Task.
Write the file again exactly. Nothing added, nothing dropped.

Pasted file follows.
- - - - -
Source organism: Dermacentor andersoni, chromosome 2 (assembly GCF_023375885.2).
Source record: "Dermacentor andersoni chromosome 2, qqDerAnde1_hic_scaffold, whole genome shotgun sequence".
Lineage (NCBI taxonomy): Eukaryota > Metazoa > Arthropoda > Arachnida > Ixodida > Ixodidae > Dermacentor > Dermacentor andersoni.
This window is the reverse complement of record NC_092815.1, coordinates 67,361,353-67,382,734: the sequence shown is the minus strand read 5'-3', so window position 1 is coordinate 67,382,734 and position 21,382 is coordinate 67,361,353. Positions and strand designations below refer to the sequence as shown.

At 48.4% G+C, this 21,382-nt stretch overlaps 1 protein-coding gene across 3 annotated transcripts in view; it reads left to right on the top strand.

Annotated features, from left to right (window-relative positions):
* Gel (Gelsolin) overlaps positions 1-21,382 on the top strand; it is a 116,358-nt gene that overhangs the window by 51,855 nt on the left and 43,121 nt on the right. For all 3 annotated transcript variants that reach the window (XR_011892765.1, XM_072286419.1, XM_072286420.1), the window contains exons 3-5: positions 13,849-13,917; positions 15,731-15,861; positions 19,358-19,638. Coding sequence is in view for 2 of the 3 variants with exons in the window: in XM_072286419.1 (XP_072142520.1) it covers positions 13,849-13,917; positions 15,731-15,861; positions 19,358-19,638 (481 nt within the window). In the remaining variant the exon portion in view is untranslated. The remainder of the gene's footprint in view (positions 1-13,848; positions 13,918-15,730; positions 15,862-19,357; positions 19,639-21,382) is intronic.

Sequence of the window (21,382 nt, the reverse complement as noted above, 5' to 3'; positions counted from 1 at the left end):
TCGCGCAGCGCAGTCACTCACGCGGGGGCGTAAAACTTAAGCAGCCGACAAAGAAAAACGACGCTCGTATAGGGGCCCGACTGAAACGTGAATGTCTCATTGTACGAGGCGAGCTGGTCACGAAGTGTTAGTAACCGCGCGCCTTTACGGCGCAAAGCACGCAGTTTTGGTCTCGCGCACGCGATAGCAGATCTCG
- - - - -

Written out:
Source organism: Dermacentor andersoni, chromosome 2 (assembly GCF_023375885.2).
Source record: "Dermacentor andersoni chromosome 2, qqDerAnde1_hic_scaffold, whole genome shotgun sequence".
Lineage (NCBI taxonomy): Eukaryota > Metazoa > Arthropoda > Arachnida > Ixodida > Ixodidae > Dermacentor > Dermacentor andersoni.
This window is the reverse complement of record NC_092815.1, coordinates 67,361,353-67,382,734: the sequence shown is the minus strand read 5'-3', so window position 1 is coordinate 67,382,734 and position 21,382 is coordinate 67,361,353. Positions and strand designations below refer to the sequence as shown.

At 48.4% G+C, this 21,382-nt stretch overlaps 1 protein-coding gene across 3 annotated transcripts in view; it reads left to right on the top strand.

Annotated features, from left to right (window-relative positions):
* Gel (Gelsolin) overlaps positions 1-21,382 on the top strand; it is a 116,358-nt gene that overhangs the window by 51,855 nt on the left and 43,121 nt on the right. For all 3 annotated transcript variants that reach the window (XR_011892765.1, XM_072286419.1, XM_072286420.1), the window contains exons 3-5: positions 13,849-13,917; positions 15,731-15,861; positions 19,358-19,638. Coding sequence is in view for 2 of the 3 variants with exons in the window: in XM_072286419.1 (XP_072142520.1) it covers positions 13,849-13,917; positions 15,731-15,861; positions 19,358-19,638 (481 nt within the window). In the remaining variant the exon portion in view is untranslated. The remainder of the gene's footprint in view (positions 1-13,848; positions 13,918-15,730; positions 15,862-19,357; positions 19,639-21,382) is intronic.

Sequence of the window (21,382 nt, the reverse complement as noted above, 5' to 3'; positions counted from 1 at the left end):
TCGCGCAGCGCAGTCACTCACGCGGGGGCGTAAAACTTAAGCAGCCGACAAAGAAAAACGACGCTCGTATAGGGGCCCGACTGAAACGTGAATGTCTCATTGTACGAGGCGAGCTGGTCACGAAGTGTTAGTAACCGCGCGCCTTTACGGCGCAAAGCACGCAGTTTTGGTCTCGCGCACGCGATAGCAGATCTCG